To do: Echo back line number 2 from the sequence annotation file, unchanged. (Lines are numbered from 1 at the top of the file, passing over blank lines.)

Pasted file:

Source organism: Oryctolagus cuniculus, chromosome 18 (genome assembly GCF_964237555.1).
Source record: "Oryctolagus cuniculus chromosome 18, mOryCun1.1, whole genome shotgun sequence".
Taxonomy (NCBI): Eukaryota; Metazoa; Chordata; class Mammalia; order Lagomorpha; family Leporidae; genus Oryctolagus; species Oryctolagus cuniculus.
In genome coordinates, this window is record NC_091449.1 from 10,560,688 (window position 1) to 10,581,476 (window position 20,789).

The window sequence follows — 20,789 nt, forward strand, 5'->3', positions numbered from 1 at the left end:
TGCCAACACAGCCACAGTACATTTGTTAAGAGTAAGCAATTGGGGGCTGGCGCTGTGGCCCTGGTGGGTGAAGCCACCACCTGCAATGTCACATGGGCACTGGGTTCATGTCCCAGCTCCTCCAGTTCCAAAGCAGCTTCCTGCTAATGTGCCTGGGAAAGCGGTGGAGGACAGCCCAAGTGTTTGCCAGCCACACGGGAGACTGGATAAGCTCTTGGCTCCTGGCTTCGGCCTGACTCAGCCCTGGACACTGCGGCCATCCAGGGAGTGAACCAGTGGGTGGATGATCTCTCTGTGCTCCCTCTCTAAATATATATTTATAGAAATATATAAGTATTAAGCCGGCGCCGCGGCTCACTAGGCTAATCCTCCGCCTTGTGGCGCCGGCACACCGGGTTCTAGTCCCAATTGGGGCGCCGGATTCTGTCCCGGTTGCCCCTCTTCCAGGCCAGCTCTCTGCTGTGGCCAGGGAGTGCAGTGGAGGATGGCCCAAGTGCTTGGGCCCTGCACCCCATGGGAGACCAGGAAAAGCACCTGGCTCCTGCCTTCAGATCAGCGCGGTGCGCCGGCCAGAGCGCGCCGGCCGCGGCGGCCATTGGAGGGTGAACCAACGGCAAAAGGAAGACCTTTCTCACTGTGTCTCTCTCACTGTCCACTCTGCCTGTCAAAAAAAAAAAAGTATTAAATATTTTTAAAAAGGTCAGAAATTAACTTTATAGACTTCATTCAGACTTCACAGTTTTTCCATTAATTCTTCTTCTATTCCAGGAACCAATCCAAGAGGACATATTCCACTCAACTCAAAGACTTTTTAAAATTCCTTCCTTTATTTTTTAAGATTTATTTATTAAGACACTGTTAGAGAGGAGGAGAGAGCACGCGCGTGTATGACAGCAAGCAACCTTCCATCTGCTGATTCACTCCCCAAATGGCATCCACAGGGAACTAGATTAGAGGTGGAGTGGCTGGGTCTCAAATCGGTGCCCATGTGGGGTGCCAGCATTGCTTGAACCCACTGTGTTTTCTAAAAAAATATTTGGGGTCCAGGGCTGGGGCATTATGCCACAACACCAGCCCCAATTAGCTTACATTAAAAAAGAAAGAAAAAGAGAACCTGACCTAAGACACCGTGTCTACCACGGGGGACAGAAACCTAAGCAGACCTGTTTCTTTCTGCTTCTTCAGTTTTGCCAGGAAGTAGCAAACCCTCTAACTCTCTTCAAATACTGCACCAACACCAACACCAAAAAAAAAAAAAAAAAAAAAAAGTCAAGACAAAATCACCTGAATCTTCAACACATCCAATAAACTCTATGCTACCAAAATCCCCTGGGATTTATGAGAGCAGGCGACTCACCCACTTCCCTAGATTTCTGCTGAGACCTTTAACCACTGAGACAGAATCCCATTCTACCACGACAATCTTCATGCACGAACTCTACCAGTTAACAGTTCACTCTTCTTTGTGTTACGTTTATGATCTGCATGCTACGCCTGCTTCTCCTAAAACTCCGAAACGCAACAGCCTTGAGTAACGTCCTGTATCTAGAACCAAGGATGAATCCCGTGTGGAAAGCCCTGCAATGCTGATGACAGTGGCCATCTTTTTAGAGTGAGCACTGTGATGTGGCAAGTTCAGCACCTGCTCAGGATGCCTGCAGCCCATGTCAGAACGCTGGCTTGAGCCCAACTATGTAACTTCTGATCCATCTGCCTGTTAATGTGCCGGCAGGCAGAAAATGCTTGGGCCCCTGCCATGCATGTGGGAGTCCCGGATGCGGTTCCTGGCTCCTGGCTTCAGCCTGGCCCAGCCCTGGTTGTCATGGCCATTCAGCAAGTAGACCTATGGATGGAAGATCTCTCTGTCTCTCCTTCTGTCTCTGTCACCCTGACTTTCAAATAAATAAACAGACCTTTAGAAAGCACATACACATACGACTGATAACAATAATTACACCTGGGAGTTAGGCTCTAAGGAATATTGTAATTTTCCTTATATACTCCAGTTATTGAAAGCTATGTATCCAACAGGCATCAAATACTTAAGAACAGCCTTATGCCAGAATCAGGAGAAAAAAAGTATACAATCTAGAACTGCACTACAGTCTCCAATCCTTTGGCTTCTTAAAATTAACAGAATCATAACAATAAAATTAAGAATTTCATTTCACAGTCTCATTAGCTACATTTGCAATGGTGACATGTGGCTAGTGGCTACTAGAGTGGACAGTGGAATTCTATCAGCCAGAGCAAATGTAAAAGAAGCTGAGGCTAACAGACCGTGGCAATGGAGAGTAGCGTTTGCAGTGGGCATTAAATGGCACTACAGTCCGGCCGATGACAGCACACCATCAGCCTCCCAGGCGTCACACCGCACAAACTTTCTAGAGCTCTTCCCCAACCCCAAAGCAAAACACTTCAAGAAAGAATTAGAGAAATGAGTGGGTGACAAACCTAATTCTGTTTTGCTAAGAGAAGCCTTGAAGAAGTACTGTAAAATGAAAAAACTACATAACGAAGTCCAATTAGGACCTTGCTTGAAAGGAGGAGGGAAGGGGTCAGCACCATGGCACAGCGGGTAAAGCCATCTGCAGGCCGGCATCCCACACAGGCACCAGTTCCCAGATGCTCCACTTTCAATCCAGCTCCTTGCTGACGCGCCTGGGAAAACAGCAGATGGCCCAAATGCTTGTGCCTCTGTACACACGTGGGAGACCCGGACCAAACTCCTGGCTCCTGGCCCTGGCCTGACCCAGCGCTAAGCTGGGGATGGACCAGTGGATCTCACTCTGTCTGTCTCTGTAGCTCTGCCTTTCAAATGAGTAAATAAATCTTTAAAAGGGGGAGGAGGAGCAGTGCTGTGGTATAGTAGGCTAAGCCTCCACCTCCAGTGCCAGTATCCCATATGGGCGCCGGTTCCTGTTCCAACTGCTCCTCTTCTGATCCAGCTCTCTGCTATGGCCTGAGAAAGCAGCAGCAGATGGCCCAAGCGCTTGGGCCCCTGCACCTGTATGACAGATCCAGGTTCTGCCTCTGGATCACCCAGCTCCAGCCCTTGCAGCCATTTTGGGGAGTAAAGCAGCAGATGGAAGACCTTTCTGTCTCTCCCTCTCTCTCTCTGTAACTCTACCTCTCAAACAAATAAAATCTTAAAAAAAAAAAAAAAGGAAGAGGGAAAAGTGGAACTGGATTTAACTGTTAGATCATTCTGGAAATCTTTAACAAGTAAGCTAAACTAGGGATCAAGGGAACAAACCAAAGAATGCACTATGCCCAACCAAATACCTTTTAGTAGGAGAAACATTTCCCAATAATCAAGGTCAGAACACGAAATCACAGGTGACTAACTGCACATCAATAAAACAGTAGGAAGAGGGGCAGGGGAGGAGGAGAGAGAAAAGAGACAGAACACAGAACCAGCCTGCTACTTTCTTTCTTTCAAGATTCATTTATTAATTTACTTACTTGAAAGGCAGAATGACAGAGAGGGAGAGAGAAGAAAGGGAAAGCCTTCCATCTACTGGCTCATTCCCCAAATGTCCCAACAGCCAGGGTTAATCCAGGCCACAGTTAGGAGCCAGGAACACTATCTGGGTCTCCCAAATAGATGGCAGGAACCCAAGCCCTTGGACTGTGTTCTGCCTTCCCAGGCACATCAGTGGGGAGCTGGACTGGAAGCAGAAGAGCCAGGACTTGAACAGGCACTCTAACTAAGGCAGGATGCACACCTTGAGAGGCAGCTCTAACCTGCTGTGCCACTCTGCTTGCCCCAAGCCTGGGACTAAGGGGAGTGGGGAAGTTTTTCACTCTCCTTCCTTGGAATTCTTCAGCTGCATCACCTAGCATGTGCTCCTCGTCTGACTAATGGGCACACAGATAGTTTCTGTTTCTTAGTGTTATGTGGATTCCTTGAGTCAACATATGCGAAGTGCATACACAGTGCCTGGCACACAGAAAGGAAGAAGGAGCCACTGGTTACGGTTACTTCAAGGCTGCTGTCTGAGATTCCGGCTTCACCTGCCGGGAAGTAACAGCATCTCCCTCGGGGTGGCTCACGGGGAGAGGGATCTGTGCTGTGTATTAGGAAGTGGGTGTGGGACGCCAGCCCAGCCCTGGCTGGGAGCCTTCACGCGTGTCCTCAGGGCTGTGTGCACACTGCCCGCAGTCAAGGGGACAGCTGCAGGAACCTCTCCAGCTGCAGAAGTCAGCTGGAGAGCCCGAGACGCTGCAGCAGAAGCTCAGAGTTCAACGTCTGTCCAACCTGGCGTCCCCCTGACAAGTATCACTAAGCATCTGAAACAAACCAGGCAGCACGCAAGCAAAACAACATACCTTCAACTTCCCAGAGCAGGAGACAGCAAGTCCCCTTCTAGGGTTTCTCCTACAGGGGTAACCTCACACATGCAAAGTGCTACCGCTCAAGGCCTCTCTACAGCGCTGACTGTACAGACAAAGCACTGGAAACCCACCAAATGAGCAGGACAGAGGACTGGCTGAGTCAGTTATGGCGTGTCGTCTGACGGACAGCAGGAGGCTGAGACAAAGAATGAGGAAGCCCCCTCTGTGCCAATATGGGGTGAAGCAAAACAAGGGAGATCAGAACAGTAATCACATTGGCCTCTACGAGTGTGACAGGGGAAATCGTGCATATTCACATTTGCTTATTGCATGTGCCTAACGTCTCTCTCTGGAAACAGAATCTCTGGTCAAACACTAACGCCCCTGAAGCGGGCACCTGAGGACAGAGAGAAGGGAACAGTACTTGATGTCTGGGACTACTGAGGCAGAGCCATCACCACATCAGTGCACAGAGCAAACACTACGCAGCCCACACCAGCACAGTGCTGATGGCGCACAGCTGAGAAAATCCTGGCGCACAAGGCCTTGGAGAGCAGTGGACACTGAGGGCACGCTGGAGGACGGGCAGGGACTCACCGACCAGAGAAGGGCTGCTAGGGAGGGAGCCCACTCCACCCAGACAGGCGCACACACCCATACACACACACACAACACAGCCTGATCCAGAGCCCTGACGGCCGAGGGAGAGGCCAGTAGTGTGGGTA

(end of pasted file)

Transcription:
Source record: "Oryctolagus cuniculus chromosome 18, mOryCun1.1, whole genome shotgun sequence".